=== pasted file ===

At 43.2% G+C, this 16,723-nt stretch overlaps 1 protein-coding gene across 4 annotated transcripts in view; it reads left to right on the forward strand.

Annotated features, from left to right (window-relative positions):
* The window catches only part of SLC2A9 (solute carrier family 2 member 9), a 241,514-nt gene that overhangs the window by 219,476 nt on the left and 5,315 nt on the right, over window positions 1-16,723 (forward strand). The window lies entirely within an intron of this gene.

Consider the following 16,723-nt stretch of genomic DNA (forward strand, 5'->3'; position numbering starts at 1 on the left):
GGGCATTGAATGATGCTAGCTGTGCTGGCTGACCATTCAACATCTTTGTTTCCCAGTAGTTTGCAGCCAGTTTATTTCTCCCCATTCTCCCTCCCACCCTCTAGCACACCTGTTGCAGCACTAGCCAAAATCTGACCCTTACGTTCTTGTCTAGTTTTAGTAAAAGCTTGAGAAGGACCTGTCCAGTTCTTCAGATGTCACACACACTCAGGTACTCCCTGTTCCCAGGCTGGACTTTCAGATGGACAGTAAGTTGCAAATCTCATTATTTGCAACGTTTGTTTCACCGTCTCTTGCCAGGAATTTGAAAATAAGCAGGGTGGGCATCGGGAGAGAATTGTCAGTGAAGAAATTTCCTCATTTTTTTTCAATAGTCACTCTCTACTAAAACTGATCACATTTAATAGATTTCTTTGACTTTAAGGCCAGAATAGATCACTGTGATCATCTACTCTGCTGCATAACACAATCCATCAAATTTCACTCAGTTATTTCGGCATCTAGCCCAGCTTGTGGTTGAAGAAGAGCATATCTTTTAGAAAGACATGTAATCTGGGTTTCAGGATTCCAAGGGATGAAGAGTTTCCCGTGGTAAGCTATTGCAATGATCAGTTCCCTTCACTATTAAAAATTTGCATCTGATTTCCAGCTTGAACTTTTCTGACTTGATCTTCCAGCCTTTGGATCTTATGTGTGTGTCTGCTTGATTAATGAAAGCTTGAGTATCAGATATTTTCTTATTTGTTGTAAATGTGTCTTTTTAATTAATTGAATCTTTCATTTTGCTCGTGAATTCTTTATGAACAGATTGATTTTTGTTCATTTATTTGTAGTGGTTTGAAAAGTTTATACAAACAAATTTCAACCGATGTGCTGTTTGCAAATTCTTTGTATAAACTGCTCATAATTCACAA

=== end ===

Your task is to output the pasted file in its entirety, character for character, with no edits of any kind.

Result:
At 43.2% G+C, this 16,723-nt stretch overlaps 1 protein-coding gene across 4 annotated transcripts in view; it reads left to right on the forward strand.

Annotated features, from left to right (window-relative positions):
* The window catches only part of SLC2A9 (solute carrier family 2 member 9), a 241,514-nt gene that overhangs the window by 219,476 nt on the left and 5,315 nt on the right, over window positions 1-16,723 (forward strand). The window lies entirely within an intron of this gene.

Consider the following 16,723-nt stretch of genomic DNA (forward strand, 5'->3'; position numbering starts at 1 on the left):
GGGCATTGAATGATGCTAGCTGTGCTGGCTGACCATTCAACATCTTTGTTTCCCAGTAGTTTGCAGCCAGTTTATTTCTCCCCATTCTCCCTCCCACCCTCTAGCACACCTGTTGCAGCACTAGCCAAAATCTGACCCTTACGTTCTTGTCTAGTTTTAGTAAAAGCTTGAGAAGGACCTGTCCAGTTCTTCAGATGTCACACACACTCAGGTACTCCCTGTTCCCAGGCTGGACTTTCAGATGGACAGTAAGTTGCAAATCTCATTATTTGCAACGTTTGTTTCACCGTCTCTTGCCAGGAATTTGAAAATAAGCAGGGTGGGCATCGGGAGAGAATTGTCAGTGAAGAAATTTCCTCATTTTTTTTCAATAGTCACTCTCTACTAAAACTGATCACATTTAATAGATTTCTTTGACTTTAAGGCCAGAATAGATCACTGTGATCATCTACTCTGCTGCATAACACAATCCATCAAATTTCACTCAGTTATTTCGGCATCTAGCCCAGCTTGTGGTTGAAGAAGAGCATATCTTTTAGAAAGACATGTAATCTGGGTTTCAGGATTCCAAGGGATGAAGAGTTTCCCGTGGTAAGCTATTGCAATGATCAGTTCCCTTCACTATTAAAAATTTGCATCTGATTTCCAGCTTGAACTTTTCTGACTTGATCTTCCAGCCTTTGGATCTTATGTGTGTGTCTGCTTGATTAATGAAAGCTTGAGTATCAGATATTTTCTTATTTGTTGTAAATGTGTCTTTTTAATTAATTGAATCTTTCATTTTGCTCGTGAATTCTTTATGAACAGATTGATTTTTGTTCATTTATTTGTAGTGGTTTGAAAAGTTTATACAAACAAATTTCAACCGATGTGCTGTTTGCAAATTCTTTGTATAAACTGCTCATAATTCACAA